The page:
A Framework for Managing (and Predicting) Successful Innovation
Through my involvement leading innovation directly at companies that I’ve founded, being part of large companies’ innovation successes (and failures), and studying innovation both in an academic and real-world setting, I have developed a framework for what it takes to drive successful innovation. The framework can be used internally by your business as a check of whether you are on the right path, or externally for prospective investors to help determine who the winners and losers might be in a new emerging field.
I have found that successful innovation depends on three key factors, each of which have a great deal of detail that I will get to in future posts. But at the highest level, success comes down to having:
- A visionary idea that can disrupt current ways of operating with orders of magnitude of improvement in some area of importance to the target market (often this happens when an individual or team identifies an opportunity at the intersection of disciplines).
- An integrated business strategy to achieve the vision that combines product strategy, go-to-market strategy and capital strategy (think of it like playing a 3D chess match — where a “first mover” can be winning on, say, product design and early sales, but get blind-sided by a company playing a completely different game on funding strategy and gaining access significantly greater resources; or conversely where an incumbent player with much greater resources and market access gets blind-sided by a nimble startup that does a better job focusing on the consumer in its product implementation).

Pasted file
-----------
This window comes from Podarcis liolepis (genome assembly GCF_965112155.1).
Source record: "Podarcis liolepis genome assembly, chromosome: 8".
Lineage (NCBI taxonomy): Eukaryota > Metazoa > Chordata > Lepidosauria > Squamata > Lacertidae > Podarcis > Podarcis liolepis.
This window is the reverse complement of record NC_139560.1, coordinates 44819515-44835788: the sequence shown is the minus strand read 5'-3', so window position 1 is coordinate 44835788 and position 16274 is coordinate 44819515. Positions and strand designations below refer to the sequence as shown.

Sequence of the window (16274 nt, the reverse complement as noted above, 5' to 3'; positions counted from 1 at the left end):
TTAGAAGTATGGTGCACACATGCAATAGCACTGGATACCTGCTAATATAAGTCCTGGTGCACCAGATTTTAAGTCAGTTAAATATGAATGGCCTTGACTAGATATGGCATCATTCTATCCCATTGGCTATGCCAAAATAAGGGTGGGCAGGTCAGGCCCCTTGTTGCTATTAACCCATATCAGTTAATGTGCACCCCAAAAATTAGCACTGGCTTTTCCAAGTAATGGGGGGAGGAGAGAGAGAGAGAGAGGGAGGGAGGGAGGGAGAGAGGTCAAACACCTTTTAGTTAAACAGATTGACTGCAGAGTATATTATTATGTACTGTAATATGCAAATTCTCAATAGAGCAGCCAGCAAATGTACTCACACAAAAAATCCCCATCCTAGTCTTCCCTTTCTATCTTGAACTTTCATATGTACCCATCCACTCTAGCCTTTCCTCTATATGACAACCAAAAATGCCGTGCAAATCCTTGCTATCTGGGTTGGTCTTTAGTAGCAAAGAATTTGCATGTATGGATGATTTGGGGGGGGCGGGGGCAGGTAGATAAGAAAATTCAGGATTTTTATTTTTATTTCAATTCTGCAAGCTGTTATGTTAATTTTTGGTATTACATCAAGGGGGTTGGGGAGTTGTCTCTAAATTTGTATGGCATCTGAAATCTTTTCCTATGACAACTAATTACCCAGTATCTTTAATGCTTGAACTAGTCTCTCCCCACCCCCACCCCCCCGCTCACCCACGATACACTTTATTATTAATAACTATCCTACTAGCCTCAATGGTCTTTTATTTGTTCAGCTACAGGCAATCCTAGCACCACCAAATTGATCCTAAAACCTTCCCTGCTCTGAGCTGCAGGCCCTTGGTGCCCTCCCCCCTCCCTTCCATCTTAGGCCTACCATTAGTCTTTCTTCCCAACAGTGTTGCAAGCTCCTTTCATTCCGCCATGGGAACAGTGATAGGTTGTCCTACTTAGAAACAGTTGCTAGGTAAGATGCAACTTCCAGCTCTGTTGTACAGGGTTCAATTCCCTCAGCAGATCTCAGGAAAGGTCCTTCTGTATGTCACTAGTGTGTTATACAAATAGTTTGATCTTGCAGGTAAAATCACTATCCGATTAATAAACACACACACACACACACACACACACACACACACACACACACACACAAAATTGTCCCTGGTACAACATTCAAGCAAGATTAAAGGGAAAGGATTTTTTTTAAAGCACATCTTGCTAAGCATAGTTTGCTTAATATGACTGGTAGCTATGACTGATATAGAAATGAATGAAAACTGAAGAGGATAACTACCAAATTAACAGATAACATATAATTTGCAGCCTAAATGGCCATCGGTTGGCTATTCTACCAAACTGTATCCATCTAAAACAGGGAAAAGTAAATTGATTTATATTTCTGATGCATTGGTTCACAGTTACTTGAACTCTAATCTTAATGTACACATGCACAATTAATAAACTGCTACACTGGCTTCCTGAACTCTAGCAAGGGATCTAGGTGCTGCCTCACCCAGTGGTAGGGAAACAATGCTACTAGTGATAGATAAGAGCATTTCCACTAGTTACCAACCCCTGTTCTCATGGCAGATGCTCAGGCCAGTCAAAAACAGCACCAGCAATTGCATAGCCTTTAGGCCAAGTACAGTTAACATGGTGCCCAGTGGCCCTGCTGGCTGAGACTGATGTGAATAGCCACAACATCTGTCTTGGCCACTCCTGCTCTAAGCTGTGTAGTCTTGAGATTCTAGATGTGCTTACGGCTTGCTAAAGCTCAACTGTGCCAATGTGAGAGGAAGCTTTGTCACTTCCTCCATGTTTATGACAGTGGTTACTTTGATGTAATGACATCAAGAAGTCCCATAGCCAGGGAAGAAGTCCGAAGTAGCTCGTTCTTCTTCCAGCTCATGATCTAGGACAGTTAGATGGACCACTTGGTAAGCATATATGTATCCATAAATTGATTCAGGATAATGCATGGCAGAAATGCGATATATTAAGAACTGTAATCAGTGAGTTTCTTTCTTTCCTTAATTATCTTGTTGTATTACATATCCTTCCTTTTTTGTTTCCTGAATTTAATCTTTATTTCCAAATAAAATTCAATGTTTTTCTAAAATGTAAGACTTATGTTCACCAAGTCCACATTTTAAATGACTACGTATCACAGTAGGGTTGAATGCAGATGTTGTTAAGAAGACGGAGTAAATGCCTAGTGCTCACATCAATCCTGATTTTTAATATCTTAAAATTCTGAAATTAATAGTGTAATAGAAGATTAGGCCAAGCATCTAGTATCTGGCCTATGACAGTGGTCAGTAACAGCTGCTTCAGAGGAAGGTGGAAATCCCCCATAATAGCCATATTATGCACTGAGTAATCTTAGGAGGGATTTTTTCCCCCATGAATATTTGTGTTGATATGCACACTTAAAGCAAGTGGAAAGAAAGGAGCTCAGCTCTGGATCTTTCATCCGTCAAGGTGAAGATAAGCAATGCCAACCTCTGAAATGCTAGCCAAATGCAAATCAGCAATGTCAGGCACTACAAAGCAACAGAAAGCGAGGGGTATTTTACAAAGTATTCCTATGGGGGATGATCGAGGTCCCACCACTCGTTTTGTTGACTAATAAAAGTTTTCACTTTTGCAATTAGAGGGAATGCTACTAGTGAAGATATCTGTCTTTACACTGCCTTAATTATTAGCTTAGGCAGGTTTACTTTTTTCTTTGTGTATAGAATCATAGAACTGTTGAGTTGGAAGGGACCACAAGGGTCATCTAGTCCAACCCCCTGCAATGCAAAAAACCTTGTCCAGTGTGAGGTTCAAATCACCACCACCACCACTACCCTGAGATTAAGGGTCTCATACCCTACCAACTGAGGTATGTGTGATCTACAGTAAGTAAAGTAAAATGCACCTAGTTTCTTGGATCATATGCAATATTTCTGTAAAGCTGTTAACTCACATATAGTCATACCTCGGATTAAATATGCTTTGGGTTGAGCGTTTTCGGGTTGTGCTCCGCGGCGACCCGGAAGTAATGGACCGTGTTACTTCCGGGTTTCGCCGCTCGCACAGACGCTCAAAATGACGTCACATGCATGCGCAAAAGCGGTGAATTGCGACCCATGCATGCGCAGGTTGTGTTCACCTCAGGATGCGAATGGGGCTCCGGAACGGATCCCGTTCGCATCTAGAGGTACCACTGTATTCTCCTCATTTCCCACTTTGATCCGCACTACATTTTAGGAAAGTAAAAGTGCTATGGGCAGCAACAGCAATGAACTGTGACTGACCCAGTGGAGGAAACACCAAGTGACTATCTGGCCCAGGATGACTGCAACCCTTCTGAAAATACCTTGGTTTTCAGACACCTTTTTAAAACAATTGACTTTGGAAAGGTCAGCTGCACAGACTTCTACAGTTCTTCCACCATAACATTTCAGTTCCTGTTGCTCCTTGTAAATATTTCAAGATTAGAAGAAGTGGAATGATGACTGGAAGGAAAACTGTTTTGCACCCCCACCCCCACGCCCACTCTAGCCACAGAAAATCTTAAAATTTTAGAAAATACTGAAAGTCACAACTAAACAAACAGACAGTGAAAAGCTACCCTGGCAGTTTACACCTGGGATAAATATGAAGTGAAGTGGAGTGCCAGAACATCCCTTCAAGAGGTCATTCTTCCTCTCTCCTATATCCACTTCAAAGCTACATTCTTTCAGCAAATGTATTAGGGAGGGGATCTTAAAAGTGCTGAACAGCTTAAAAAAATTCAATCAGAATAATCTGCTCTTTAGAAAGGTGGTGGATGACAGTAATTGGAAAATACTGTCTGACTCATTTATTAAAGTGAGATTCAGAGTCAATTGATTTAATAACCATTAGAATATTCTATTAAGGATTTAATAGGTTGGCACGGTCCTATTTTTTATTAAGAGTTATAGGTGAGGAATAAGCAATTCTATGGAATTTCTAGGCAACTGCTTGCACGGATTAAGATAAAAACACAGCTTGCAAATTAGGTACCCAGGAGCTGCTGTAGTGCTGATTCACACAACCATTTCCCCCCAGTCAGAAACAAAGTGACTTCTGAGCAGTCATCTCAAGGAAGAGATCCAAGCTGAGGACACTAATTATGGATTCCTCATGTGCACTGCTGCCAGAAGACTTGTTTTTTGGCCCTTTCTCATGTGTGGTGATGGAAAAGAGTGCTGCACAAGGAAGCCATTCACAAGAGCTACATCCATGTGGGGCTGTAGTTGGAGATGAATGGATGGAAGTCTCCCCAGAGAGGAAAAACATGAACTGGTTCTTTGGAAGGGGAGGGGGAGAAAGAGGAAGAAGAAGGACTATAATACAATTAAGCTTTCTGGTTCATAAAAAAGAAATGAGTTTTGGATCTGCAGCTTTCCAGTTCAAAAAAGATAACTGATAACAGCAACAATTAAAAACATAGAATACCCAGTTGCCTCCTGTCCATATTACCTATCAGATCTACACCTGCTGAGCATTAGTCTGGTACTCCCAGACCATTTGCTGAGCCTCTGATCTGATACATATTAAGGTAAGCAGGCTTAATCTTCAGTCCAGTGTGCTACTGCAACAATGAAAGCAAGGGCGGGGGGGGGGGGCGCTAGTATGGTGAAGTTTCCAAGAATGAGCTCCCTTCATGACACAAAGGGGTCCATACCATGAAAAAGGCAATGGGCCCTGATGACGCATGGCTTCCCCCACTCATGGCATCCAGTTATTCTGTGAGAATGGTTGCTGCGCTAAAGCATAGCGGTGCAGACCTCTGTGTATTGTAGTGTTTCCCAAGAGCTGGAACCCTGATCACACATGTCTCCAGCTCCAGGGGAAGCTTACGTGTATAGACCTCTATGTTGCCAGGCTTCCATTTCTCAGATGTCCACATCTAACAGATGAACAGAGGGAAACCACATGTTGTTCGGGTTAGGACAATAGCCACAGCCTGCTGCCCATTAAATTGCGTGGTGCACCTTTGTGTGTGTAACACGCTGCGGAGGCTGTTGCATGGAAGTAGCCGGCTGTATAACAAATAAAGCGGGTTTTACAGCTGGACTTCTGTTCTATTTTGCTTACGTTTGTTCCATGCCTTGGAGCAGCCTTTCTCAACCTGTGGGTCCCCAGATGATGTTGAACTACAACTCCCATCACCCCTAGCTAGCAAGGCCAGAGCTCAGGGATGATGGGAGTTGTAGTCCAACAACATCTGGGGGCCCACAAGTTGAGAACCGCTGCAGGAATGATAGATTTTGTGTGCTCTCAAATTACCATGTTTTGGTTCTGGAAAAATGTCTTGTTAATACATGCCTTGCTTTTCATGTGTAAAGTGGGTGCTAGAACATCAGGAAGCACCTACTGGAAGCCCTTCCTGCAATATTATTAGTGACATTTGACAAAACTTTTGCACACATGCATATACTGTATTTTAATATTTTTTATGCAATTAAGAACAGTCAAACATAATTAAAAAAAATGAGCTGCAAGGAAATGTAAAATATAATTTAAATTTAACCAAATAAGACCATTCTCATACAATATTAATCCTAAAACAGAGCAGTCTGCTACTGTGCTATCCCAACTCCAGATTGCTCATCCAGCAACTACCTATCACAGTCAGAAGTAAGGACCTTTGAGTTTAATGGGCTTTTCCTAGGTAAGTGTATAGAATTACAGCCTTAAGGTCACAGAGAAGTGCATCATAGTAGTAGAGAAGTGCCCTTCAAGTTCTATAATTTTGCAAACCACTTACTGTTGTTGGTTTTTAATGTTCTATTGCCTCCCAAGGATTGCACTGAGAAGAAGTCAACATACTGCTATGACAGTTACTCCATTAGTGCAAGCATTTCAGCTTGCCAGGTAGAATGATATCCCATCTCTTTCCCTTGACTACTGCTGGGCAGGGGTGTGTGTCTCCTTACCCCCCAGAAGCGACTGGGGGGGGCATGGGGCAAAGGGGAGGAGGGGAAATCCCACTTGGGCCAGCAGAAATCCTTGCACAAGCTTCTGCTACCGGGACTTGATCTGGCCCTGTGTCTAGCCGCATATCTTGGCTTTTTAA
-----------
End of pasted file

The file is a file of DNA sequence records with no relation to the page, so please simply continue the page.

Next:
- Inspiring leadership to drive execution. This includes articulating a meaningful vision for the team to rally behind; defining the strategies to achieve it; aligning and motivating the internal team and external stakeholders behind the vision; designing the organization to achieve results; developing scorecards that focus in on the key indicators of success; aligning incentives against them, monitoring them, and taking corrective action as needed to stay on track.
Each of these three legs of the stool has a lot of details behind it, and will be further explained in future posts. But whether you’re the leader in your industry or the challenger, it’s important to note that a time of disruptive innovation the race goes to the quickest not the biggest — meaning the quickest to execute on the integration of all aspects of the framework.
There’s no reason the established company should not win — it has the resources and the market access, among its many advantages. But given an opening, a fast moving David can beat a slow-moving Goliath, particularly if the Goliath is internally focused and over-confident in its knowledge of customers’ wants.
Hear a 10-minute interview with more detail on this framework.